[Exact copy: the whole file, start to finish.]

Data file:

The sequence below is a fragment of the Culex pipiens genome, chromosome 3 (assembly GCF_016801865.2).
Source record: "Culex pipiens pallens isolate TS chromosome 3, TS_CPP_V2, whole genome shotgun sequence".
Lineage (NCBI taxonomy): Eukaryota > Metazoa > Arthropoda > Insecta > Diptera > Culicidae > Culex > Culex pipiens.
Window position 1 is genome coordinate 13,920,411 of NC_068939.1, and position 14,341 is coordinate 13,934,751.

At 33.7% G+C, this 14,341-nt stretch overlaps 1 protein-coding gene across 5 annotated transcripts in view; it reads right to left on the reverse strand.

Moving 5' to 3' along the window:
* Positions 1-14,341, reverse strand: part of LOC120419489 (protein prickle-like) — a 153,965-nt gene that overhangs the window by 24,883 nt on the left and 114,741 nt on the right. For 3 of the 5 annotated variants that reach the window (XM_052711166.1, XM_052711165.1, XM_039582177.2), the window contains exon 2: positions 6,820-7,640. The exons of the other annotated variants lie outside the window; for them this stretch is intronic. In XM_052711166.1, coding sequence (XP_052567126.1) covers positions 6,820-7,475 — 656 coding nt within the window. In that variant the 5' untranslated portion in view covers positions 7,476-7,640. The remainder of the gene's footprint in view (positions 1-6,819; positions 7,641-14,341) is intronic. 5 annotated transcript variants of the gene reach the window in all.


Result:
The sequence below is a fragment of the Culex pipiens genome, chromosome 3 (assembly GCF_016801865.2).
Source record: "Culex pipiens pallens isolate TS chromosome 3, TS_CPP_V2, whole genome shotgun sequence".
Lineage (NCBI taxonomy): Eukaryota > Metazoa > Arthropoda > Insecta > Diptera > Culicidae > Culex > Culex pipiens.
Window position 1 is genome coordinate 13,920,411 of NC_068939.1, and position 14,341 is coordinate 13,934,751.

At 33.7% G+C, this 14,341-nt stretch overlaps 1 protein-coding gene across 5 annotated transcripts in view; it reads right to left on the reverse strand.

Moving 5' to 3' along the window:
* Positions 1-14,341, reverse strand: part of LOC120419489 (protein prickle-like) — a 153,965-nt gene that overhangs the window by 24,883 nt on the left and 114,741 nt on the right. For 3 of the 5 annotated variants that reach the window (XM_052711166.1, XM_052711165.1, XM_039582177.2), the window contains exon 2: positions 6,820-7,640. The exons of the other annotated variants lie outside the window; for them this stretch is intronic. In XM_052711166.1, coding sequence (XP_052567126.1) covers positions 6,820-7,475 — 656 coding nt within the window. In that variant the 5' untranslated portion in view covers positions 7,476-7,640. The remainder of the gene's footprint in view (positions 1-6,819; positions 7,641-14,341) is intronic. 5 annotated transcript variants of the gene reach the window in all.